It has been a long weekend of second halves for me. I only saw the second half of the FA Cup Final on Saturday and the second half of the Huddersfield v Reading playoff this afternoon. And tonight I only watched the second half of the Sky News programme May v Corbyn Live: The Battle for Number 10. Unlike the football matches, this piece of general election programming made me rather angry for a number reasons. Let me count the ways.
- First of all, it was in no way May vs Corbyn. They did not ‘square off’ in any sense. There was no ‘battle’ or any exchange of words between them. The programme was a misnomer.
- And that misnomer provided cover for Mrs May’s political cowardice. That neither Mrs May nor Mr Corbyn have taken part in the party leaders’ debate is, as broadcaster Robert Peston described it, pathetic. Politicians seeking to lead us should put themselves into challenging, unscripted situations with their opponents.
- My annoyance was not only semantic. The substance of the discussion was anger-inducing too. Because, while it was slightly amusing to watch Mr Paxman try to skewer Mrs May by asking her the same question over and over again, it was not at all enlightening.
Paxman began by drawing attention to Mrs May’s central contradiction, which is that she campaigned for Remain before she was handed the task of delivering Britain’s exit from the EU. Paxman spent quite a while asking “when did you change your mind?”… but that is not the central political question of the moment!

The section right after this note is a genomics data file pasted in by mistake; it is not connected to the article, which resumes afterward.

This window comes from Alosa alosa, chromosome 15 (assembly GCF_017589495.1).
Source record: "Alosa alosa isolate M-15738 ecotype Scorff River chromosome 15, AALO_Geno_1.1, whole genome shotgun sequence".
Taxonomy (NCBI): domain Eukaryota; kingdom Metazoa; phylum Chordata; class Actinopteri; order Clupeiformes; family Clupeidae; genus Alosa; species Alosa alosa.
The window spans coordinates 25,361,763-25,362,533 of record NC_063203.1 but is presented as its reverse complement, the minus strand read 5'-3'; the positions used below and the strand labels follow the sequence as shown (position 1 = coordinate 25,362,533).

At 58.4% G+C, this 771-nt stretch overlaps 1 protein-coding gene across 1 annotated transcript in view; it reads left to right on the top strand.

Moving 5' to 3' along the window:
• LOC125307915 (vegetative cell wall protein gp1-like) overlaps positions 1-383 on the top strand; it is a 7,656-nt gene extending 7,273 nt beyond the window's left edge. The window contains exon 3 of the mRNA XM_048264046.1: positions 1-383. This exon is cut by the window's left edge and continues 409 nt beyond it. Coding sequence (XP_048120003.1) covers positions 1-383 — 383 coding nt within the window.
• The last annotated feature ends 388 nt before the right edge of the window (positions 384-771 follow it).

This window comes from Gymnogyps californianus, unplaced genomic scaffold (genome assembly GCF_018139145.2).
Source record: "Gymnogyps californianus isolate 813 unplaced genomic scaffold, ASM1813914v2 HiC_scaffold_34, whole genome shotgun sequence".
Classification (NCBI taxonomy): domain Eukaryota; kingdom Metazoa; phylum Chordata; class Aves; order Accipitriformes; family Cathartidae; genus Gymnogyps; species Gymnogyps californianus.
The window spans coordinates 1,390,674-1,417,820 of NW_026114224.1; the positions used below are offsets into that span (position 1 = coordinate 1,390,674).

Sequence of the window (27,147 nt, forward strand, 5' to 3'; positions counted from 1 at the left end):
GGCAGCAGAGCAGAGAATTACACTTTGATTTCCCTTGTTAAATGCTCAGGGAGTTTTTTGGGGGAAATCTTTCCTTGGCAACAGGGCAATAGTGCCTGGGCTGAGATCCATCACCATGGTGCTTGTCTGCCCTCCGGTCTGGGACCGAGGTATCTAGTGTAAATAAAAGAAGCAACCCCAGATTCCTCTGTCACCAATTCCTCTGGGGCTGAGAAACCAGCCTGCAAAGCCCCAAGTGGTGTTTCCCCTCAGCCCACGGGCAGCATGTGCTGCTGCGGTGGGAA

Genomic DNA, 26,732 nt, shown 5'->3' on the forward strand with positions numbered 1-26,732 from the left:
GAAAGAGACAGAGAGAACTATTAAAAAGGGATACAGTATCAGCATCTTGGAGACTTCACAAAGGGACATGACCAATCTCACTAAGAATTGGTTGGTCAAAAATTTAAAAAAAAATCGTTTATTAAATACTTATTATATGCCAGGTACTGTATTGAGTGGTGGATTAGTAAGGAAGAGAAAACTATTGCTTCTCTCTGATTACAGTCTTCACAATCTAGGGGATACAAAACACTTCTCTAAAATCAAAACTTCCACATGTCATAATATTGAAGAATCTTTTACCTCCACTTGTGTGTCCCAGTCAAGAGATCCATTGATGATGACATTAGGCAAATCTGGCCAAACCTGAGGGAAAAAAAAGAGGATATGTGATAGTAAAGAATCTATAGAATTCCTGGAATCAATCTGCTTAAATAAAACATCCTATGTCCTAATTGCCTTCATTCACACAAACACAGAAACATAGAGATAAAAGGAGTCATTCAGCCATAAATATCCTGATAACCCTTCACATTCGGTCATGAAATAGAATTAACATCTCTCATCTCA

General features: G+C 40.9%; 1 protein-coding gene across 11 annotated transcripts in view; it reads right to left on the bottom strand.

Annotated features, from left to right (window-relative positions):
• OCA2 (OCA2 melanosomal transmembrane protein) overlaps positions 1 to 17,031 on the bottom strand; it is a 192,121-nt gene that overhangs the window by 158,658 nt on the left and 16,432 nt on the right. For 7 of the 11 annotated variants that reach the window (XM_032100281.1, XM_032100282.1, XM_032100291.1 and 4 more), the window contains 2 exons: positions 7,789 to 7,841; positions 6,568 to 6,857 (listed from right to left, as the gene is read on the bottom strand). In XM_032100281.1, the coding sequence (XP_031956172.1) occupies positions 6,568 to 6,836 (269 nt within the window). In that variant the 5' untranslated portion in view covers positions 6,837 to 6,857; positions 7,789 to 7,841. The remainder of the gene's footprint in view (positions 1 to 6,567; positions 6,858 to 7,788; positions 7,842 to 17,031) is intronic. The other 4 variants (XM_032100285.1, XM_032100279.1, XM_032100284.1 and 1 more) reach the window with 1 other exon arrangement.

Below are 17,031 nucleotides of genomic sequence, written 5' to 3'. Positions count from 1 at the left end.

It has been nearly a full year since the question Whether Brexit? has been answered. The big political question since then has been What Kind of Brexit? Mrs May does not appear to have an answer to that question, so she was very lucky that Mr Paxman did not ask it.
Instead he repeatedly asked whether the Prime Minister would be prepared to walk away from negotiations with the EU. In response she repeated the truism that ‘No Deal Is Better Than A Bad Deal’ and Jeremy Paxman never managed to ask her what her definition of a bad deal might be. He was so intent of trying to create a shareable, memorable TV moment in homage to his famous Michael Howard Newsnight interview, that he did not interrogate the Prime Minister’s vision of what a good Brexit might look like.
Poor night for "Jeremy Paxman", who is now a kind of celebrity pantomime act.
Both May and Corbyn emerging unscathed.
— Jason Cowley (@JasonCowleyNS) May 29, 2017
This has been a long election campaign and yet any substantial discussion over what kind of Brexit the next government will pursue has been absent. This is of course because it is such a hard issue to deal with, which in turn means that neither has presented a coherent strategy to the electorate. But politicians should be up to the challenge.
When the Prime Minister called a general election, she said that she needed to be in a strong political position when she began the Brexit negotiations. But that only makes sense if she had, or intended to, set out a clear position on Brexit before the election. This would have allowed the British electorate to at least endorse her approach (or an alternative set out by one of the other parties). It would, in turn, have sent a clear signal to Brussels about what kind of deal would and would not pass muster in the British parliament.
So it is strange that there is so little policy substance offered to answer this crucial political challenge. I suspect we will get all the way to Election Day and beyond without becoming any wiser. I feel let down by everyone in this regard: by the Tories, by Labour and by the Media, all of whom could have elevated this debate in such a way that our vote on 8th June was a meaningful policy choice over what kind of Brexit we want. Instead, I imagine people will vote tribally, vote on feelings, and vote on who has the marginally less tainted ‘brand’. High-minded types tend to scorn that kind of gut-vote, but that’s all I have to go on this time around, and it is that which makes me most angry.